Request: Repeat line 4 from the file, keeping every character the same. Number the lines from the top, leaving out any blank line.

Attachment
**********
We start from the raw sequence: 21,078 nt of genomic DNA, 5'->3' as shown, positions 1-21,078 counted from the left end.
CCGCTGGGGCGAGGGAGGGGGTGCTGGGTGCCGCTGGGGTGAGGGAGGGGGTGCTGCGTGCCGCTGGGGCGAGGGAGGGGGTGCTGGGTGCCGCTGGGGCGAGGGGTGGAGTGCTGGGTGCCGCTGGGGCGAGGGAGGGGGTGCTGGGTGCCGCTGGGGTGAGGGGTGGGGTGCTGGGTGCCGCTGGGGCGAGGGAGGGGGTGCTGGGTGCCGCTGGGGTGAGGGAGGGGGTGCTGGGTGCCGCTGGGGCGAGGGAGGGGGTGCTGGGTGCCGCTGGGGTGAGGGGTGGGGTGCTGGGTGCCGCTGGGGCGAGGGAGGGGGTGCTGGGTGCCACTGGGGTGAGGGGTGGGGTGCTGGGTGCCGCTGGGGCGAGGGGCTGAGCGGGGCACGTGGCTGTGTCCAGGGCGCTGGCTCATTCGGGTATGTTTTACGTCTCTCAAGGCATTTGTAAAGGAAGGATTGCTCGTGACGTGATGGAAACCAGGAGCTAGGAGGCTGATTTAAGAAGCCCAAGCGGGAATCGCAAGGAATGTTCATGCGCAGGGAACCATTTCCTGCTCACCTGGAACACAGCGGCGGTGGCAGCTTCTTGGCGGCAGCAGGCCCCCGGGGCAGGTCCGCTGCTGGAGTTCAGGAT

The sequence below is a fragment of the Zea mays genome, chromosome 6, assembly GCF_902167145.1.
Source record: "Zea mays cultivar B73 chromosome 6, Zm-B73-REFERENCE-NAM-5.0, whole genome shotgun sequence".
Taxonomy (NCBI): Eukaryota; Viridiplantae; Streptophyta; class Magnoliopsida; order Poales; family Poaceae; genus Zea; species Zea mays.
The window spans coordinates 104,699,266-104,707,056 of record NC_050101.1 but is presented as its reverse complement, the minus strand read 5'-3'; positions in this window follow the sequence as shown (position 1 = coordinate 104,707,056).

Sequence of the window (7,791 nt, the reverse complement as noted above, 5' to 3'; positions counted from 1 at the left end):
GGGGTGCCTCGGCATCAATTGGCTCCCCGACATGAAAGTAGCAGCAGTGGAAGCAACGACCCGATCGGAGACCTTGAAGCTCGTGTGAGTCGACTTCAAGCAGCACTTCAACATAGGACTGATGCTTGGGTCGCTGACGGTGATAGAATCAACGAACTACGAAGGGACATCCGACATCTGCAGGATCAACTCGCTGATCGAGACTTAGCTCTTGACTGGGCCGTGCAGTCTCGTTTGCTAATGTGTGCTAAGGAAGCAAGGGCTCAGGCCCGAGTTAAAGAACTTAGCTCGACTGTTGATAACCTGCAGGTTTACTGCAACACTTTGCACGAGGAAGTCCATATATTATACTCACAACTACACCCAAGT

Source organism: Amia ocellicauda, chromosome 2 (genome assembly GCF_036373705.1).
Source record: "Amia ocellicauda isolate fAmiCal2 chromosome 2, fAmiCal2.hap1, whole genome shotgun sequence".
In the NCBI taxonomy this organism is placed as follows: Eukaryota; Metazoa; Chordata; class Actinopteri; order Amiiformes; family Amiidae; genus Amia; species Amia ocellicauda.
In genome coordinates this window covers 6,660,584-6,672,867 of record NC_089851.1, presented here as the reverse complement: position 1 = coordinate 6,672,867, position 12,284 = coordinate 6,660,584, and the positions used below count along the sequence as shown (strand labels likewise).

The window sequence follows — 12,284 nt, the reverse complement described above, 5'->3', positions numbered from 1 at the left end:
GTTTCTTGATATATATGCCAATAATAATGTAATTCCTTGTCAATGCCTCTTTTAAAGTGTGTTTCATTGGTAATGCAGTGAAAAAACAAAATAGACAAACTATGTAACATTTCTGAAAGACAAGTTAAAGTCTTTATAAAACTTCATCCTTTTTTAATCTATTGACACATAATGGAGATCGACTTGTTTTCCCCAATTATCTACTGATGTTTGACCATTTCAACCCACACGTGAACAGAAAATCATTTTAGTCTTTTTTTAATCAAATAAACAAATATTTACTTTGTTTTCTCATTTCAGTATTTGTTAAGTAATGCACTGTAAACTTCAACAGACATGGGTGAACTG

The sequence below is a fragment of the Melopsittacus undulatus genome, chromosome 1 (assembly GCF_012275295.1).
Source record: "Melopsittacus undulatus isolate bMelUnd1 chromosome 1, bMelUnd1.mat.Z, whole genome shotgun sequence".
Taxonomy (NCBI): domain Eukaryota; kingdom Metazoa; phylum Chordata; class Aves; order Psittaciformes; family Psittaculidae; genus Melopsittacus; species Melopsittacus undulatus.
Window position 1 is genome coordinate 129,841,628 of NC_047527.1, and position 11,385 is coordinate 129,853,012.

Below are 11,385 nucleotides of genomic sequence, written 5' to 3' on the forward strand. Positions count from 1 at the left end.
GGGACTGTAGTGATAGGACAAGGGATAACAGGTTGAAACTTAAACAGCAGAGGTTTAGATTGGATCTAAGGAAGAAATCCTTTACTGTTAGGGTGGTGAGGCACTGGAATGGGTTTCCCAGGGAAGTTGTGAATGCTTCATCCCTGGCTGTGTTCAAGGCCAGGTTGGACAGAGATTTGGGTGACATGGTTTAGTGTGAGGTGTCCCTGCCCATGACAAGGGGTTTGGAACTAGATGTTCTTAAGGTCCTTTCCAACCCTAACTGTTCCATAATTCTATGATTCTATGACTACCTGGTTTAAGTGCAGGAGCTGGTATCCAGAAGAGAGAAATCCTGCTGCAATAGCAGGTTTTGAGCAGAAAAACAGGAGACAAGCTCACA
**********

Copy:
Source record: "Zea mays cultivar B73 chromosome 6, Zm-B73-REFERENCE-NAM-5.0, whole genome shotgun sequence".